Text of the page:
There is talk of live TV coverage for the TT in the near future but for now the only way to follow the TT live is by radio. This can be done world wide from the Manx Radio website, and if you’re able to receive Manx Radio broadcasts where you are in the UK you can listen on AM 1368.
Although the TV and radio coverage is excellent, nothing can ever match the thrill of sitting on a hedge or a garden wall only a few feet from a motorcycle racing past at 200mph. There are few motor sport events in the modern era where you can get so close to the action and with the mountain course being so long there is no shortage of vantage points to see the action.
I’ve lived on the Isle of Man all my life and am still finding new places to watch the races out on the course and unlike going to see a Formula 1 race, which can cost a small fortune, at the TT you can sit within touching distance of the action free of charge.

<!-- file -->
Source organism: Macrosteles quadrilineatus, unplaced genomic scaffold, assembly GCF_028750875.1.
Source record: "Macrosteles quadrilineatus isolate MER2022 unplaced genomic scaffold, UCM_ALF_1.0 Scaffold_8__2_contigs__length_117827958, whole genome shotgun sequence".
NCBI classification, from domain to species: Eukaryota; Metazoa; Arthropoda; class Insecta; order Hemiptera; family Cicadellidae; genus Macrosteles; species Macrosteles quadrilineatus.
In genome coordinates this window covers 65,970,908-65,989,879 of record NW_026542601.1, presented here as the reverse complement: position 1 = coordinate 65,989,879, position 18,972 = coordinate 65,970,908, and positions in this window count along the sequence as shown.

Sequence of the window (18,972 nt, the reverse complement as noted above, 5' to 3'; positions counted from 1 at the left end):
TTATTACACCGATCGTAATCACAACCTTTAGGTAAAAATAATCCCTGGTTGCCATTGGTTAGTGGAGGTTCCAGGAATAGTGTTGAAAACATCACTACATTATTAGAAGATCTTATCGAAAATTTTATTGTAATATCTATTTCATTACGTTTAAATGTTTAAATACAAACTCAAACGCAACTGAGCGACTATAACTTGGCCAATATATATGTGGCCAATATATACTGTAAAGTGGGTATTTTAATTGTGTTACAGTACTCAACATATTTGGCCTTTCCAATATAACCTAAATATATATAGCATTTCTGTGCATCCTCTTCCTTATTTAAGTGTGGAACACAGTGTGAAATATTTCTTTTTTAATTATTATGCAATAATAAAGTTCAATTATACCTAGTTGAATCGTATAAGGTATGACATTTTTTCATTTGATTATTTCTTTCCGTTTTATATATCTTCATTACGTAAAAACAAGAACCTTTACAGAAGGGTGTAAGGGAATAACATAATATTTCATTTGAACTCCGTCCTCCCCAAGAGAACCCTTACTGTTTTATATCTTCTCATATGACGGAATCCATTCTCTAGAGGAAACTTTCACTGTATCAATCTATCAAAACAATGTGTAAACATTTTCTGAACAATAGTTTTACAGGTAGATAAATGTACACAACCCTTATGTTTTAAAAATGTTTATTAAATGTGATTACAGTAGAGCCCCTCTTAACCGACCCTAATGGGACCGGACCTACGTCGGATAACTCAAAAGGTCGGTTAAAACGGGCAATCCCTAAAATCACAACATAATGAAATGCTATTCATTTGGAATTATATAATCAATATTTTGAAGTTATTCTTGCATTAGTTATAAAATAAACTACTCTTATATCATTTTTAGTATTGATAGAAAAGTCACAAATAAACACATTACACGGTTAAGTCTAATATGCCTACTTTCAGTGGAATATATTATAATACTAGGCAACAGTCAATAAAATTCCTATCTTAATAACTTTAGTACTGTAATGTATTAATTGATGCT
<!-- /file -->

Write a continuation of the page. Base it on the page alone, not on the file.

Whether you choose to watch at the bottom of Barregarrow where the bikes bottom out at 140mph, brave the elements at the high speed Windy Corner up on the mountain, or prefer the comforts of the Creg-ny-Baa pub seeing the bikes come down the hill from Kate’s Cottage, witnessing the TT in person at some point in your life is a must for any true motor sport fan.
Isle of Man TT onboard video
An onboard lap of the track in two parts:
Isle of Man TT links
What motorsport would you recommend other F1 fans to follow? If you want to put the case for your favourite non-F1 category write a guest article and send it in. More information here: Write a guest article for F1 Fanatic
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Image courtesy of Jonathan Camp on Flickr